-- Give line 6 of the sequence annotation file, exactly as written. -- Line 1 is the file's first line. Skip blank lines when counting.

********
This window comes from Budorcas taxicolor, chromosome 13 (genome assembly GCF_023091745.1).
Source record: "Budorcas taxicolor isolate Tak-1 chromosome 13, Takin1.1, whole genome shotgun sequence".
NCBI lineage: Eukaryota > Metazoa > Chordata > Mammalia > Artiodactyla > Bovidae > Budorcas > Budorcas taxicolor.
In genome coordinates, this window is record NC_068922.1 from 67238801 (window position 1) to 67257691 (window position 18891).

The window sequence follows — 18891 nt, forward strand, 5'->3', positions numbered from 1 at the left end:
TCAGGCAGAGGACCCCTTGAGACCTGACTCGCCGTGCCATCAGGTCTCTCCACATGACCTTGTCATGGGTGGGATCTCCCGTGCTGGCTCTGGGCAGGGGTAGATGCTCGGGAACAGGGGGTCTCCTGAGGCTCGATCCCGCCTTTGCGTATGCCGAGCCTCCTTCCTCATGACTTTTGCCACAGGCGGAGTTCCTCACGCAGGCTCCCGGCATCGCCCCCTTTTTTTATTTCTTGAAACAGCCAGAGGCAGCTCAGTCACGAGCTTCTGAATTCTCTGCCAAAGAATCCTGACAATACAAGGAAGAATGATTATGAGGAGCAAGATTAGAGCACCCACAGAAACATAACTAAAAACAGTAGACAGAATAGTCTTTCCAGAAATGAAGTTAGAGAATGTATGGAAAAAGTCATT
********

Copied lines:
TCAGGCAGAGGACCCCTTGAGACCTGACTCGCCGTGCCATCAGGTCTCTCCACATGACCTTGTCATGGGTGGGATCTCCCGTGCTGGCTCTGGGCAGGGGTAGATGCTCGGGAACAGGGGGTCTCCTGAGGCTCGATCCCGCCTTTGCGTATGCCGAGCCTCCTTCCTCATGACTTTTGCCACAGGCGGAGTTCCTCACGCAGGCTCCCGGCATCGCCCCCTTTTTTTATTTCTTGAAACAGCCAGAGGCAGCTCAGTCACGAGCTTCTGAATTCTCTGCCAAAGAATCCTGACAATACAAGGAAGAATGATTATGAGGAGCAAGATTAGAGCACCCACAGAAACATAACTAAAAACAGTAGACAGAATAGTCTTTCCAGAAATGAAGTTAGAGAATGTATGGAAAAAGTCATT